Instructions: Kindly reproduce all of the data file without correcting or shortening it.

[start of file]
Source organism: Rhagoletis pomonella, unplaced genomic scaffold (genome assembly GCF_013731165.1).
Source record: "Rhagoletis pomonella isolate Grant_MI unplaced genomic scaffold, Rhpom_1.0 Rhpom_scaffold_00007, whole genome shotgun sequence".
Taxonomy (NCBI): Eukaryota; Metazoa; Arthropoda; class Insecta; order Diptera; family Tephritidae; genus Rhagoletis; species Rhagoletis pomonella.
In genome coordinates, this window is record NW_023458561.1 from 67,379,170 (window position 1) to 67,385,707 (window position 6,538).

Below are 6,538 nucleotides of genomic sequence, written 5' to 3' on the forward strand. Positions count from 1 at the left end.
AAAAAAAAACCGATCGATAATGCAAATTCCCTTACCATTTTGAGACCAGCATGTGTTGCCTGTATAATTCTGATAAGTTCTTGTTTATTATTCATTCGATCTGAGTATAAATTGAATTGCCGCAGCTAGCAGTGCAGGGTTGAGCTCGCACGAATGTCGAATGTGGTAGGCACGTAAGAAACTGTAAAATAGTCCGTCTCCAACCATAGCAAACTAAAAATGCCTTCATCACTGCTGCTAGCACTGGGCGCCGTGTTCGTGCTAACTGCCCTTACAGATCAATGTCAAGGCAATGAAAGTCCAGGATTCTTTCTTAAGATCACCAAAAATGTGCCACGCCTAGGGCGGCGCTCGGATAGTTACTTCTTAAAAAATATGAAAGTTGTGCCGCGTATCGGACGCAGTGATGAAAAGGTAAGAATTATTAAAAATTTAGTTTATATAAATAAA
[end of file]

Source organism: Rhagoletis pomonella, unplaced genomic scaffold (genome assembly GCF_013731165.1).
Source record: "Rhagoletis pomonella isolate Grant_MI unplaced genomic scaffold, Rhpom_1.0 Rhpom_scaffold_00007, whole genome shotgun sequence".
Taxonomy (NCBI): Eukaryota; Metazoa; Arthropoda; class Insecta; order Diptera; family Tephritidae; genus Rhagoletis; species Rhagoletis pomonella.
In genome coordinates, this window is record NW_023458561.1 from 67,379,170 (window position 1) to 67,385,707 (window position 6,538).

Below are 6,538 nucleotides of genomic sequence, written 5' to 3' on the forward strand. Positions count from 1 at the left end.
AAAAAAAAACCGATCGATAATGCAAATTCCCTTACCATTTTGAGACCAGCATGTGTTGCCTGTATAATTCTGATAAGTTCTTGTTTATTATTCATTCGATCTGAGTATAAATTGAATTGCCGCAGCTAGCAGTGCAGGGTTGAGCTCGCACGAATGTCGAATGTGGTAGGCACGTAAGAAACTGTAAAATAGTCCGTCTCCAACCATAGCAAACTAAAAATGCCTTCATCACTGCTGCTAGCACTGGGCGCCGTGTTCGTGCTAACTGCCCTTACAGATCAATGTCAAGGCAATGAAAGTCCAGGATTCTTTCTTAAGATCACCAAAAATGTGCCACGCCTAGGGCGGCGCTCGGATAGTTACTTCTTAAAAAATATGAAAGTTGTGCCGCGTATCGGACGCAGTGATGAAAAGGTAAGAATTATTAAAAATTTAGTTTATATAAATAAA